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Medicare and Medicaid

Medicare and Medicaid are both government-provided healthcare programs. The main difference between the two is that Medicaid is meant for those in poverty, while Medicare isn’t. Generally disabled individuals who are receiving Supplemental Security Income (SSI) receive Medicaid benefits as their income is so low. When a person receiving SSI also receives Medicaid benefits, it is termed “categorical” eligibility.

It is not possible to apply for Medicaid directly. Individuals must show evidence that they have applied or that they are already receiving SSI benefits. Although Medicaid does pay for prescriptions, it can be difficult to find a doctor willing to treat Medicaid patients because Medicaid pays such low rates.  Medicaid can also be retroactive, going back as far as three months prior to the enrollment date.

Medicare is not based on income. An individual automatically qualifies if they have been on Disability Insurance Benefits, Disabled Widows or Widowers Benefits or Disabled Adult Child Benefits for at least 24 months.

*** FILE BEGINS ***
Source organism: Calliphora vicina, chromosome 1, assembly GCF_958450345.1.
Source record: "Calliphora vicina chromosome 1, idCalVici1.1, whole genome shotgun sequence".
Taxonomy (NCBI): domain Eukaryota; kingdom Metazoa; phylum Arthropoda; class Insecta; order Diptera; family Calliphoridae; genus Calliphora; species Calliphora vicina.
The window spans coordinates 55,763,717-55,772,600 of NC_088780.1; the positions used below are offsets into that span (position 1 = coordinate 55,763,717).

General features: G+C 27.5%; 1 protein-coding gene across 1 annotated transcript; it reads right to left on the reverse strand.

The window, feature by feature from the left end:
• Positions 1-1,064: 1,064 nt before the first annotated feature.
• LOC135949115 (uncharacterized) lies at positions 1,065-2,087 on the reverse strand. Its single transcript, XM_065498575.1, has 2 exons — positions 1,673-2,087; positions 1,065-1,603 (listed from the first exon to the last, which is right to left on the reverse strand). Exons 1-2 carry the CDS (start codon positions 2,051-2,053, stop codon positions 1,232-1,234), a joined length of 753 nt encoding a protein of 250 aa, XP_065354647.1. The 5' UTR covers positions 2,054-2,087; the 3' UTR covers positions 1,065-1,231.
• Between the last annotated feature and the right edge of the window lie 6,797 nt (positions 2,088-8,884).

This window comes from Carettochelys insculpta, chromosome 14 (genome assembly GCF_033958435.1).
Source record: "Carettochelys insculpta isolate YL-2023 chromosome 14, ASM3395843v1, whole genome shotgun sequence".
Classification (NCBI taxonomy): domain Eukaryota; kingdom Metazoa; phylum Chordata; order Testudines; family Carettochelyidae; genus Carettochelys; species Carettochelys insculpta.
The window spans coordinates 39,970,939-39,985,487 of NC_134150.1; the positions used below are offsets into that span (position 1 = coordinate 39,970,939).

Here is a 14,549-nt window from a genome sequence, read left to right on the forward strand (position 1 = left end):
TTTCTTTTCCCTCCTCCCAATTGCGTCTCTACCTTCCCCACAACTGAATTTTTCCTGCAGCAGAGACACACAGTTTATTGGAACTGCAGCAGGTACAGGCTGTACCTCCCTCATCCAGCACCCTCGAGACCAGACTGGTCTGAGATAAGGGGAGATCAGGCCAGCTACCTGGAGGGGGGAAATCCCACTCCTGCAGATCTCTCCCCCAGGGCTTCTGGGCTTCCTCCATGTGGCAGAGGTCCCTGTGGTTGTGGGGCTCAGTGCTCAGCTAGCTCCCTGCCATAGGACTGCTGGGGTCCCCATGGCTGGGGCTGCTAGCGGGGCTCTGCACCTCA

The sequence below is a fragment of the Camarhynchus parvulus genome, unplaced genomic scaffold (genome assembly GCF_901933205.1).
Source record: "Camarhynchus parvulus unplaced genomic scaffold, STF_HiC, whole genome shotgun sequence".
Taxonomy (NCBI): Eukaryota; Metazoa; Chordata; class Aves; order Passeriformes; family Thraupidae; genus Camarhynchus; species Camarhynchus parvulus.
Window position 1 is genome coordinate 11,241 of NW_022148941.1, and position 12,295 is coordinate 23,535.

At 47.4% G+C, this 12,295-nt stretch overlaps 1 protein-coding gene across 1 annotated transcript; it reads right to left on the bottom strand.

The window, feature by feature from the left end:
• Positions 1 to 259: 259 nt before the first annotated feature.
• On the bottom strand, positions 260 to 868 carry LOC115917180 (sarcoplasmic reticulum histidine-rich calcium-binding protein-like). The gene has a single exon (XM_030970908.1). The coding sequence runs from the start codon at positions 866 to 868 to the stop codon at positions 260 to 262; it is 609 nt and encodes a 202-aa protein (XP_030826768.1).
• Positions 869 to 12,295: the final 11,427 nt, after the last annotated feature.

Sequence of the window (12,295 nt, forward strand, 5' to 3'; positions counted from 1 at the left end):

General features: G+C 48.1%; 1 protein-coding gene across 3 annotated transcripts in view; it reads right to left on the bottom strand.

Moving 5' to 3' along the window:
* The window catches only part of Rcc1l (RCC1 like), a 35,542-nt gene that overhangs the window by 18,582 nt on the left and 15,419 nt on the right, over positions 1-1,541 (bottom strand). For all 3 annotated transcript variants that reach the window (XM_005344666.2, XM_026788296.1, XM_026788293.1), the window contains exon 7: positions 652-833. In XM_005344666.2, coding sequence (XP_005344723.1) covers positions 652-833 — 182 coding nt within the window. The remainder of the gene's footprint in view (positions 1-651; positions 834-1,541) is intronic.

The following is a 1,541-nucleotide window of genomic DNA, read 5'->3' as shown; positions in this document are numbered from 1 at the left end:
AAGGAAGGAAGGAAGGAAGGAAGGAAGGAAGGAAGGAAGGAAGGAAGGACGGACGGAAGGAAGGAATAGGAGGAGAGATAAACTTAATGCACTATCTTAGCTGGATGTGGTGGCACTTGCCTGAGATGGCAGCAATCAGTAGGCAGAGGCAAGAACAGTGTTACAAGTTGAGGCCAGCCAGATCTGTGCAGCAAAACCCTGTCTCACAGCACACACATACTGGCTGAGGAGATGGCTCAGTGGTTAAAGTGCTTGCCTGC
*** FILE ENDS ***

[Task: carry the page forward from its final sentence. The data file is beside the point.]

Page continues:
It is much easier to find a doctor who will treat a Medicare patient as Medicare pays a higher rate than Medicaid. However, Medicare generally does not pay for prescriptions and a person cannot receive Medicare benefits until they have been receiving Social Security disability benefits for at least two years.

It should be noted that while Medicaid is reserved for those receiving SSI and Medicare is only for those who have received Social Security benefits for two years, it is possible to receive both Medicare and Medicaid benefits if the individual is eligible for both SSI and any other type of Social Security benefit.

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